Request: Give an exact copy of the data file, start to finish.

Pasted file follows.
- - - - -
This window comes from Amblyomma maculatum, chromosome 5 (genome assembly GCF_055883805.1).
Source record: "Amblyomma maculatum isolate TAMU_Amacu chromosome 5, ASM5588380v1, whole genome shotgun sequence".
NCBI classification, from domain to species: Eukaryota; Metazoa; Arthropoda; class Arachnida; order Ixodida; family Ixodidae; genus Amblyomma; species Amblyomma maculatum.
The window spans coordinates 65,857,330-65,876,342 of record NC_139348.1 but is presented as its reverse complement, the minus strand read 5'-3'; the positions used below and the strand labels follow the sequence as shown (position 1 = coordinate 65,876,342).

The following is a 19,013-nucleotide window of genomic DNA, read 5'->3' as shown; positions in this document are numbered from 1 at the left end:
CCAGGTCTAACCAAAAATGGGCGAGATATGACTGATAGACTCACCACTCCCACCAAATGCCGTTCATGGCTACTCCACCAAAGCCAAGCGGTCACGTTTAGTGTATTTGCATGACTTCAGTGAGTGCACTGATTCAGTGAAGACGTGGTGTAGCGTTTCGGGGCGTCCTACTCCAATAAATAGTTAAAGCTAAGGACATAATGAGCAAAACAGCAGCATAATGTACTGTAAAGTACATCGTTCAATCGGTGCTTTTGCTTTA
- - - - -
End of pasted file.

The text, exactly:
This window comes from Amblyomma maculatum, chromosome 5 (genome assembly GCF_055883805.1).
Source record: "Amblyomma maculatum isolate TAMU_Amacu chromosome 5, ASM5588380v1, whole genome shotgun sequence".
NCBI classification, from domain to species: Eukaryota; Metazoa; Arthropoda; class Arachnida; order Ixodida; family Ixodidae; genus Amblyomma; species Amblyomma maculatum.
The window spans coordinates 65,857,330-65,876,342 of record NC_139348.1 but is presented as its reverse complement, the minus strand read 5'-3'; the positions used below and the strand labels follow the sequence as shown (position 1 = coordinate 65,876,342).

The following is a 19,013-nucleotide window of genomic DNA, read 5'->3' as shown; positions in this document are numbered from 1 at the left end:
CCAGGTCTAACCAAAAATGGGCGAGATATGACTGATAGACTCACCACTCCCACCAAATGCCGTTCATGGCTACTCCACCAAAGCCAAGCGGTCACGTTTAGTGTATTTGCATGACTTCAGTGAGTGCACTGATTCAGTGAAGACGTGGTGTAGCGTTTCGGGGCGTCCTACTCCAATAAATAGTTAAAGCTAAGGACATAATGAGCAAAACAGCAGCATAATGTACTGTAAAGTACATCGTTCAATCGGTGCTTTTGCTTTA